Being stuck at home during the pandemic pushes electricity bills higher

One of the effects of so many people having to stay home, during the pandemic, is higher electricity bills. The summer months already make it a challenge to keep the power bill under control, while a house full of people who have to work, study, or just hang-out, can keep the kilowatts coming.

Reliant says it's been tracking usage, since March, saying residential use has climbed, on average, about 10%. While it's not a huge figure, it can add a lot to bills that can run hundreds of dollars.

To help trim some costs, the air-conditioner is the first place to look. It's responsible for more than half your electricity bill. Using a programmable, or smart thermostat can maintain a reasonable temperature that can yield significant savings. "78 degrees is the recommendation," says Reliant's Scott Burns, "Every degree below that actually increases the air conditioning portion of your bill by 7%, so every degree does make a big difference."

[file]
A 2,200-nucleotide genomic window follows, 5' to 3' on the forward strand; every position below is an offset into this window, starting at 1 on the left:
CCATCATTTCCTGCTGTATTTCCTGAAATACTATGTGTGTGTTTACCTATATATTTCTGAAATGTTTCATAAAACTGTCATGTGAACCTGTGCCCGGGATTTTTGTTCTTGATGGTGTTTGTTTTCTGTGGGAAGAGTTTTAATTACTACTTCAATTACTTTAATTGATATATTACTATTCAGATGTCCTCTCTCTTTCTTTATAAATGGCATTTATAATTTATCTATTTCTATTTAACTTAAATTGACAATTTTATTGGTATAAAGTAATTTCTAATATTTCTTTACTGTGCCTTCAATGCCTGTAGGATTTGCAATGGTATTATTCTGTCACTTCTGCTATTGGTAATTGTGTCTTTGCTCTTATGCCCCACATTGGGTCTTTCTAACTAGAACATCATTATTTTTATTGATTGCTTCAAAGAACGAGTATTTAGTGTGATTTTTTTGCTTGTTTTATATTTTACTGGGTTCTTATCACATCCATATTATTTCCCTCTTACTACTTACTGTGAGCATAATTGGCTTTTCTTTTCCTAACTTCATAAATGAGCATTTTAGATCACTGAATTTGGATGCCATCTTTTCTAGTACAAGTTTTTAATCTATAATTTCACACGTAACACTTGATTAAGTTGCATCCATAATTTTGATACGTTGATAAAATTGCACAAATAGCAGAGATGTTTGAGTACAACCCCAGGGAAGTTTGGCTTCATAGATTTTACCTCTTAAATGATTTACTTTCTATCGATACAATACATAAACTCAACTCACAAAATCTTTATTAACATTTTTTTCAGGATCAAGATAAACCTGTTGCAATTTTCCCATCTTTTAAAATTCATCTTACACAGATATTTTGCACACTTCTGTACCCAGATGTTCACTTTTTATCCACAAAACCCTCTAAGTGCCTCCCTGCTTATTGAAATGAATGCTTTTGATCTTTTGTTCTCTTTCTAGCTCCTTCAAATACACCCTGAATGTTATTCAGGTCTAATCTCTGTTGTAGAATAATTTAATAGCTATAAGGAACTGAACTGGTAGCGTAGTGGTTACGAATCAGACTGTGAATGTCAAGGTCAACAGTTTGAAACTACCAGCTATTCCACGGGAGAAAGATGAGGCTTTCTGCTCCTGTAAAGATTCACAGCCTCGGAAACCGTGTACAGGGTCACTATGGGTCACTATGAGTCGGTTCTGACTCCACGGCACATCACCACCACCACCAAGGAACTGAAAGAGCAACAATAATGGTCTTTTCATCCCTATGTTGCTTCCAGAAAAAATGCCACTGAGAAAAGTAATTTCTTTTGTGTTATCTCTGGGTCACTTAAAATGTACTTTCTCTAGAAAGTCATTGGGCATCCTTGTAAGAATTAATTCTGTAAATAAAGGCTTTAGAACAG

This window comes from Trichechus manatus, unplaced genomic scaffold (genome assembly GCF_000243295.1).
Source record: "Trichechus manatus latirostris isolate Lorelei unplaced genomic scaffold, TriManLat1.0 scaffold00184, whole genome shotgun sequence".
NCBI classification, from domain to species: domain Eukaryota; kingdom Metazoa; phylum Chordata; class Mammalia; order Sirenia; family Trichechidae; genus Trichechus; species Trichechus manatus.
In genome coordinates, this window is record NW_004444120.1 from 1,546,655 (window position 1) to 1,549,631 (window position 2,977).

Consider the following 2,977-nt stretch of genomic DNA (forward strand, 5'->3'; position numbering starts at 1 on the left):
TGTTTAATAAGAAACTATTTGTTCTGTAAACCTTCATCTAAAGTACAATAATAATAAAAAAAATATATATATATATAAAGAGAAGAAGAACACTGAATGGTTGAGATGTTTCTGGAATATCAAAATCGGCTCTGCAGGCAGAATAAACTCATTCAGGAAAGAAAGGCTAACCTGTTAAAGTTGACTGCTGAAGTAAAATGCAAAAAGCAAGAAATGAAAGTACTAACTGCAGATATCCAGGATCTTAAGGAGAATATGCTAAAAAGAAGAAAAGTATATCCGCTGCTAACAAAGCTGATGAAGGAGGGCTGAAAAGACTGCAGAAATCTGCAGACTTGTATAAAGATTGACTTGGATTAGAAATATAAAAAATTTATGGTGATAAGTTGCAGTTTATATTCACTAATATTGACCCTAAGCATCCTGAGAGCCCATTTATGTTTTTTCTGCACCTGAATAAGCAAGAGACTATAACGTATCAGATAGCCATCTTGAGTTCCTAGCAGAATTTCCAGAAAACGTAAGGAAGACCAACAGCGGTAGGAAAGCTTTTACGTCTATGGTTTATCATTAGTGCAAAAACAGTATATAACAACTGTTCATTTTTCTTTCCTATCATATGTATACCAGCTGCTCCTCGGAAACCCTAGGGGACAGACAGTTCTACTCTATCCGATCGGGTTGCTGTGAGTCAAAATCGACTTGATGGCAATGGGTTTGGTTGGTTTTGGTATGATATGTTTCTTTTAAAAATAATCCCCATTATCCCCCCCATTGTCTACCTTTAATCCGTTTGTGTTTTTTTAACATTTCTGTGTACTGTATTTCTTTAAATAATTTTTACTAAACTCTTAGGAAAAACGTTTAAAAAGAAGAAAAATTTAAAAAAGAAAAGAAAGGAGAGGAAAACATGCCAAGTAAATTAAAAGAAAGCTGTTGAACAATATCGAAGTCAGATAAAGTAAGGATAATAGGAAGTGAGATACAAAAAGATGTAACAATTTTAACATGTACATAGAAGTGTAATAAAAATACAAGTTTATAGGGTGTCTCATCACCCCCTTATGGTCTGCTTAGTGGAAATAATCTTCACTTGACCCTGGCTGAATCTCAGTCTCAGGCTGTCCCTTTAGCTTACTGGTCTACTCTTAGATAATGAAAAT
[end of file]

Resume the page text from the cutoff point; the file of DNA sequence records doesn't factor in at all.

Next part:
Another money-saver is choosing early and later times for cooking and laundry. "The main reason for that is not just the fact that they use energy, in and of themselves," says Burns "They create heat inside the house and your air conditioner actually has to remove that heat that you're generating."

Viewers, who've seen their own bills rise, have offered some of their own energy-saving strategies. Among them: drawing the shutters or shades on the sunny side of the house, and simply turning off lights and appliances that aren't in use.

Electricity deregulation also gives Texans an opportunity to choose between energy providers and services. Competition for customers can mean savings. "We try to really tailor the plans to match the customer's lifestyle," says Reliant's Scott Burns.

Finally, for those who have trouble paying their electricity bill. the Texas Public Utility Commission has extended the state Covid-19 Electricity Relief Program until the end of August.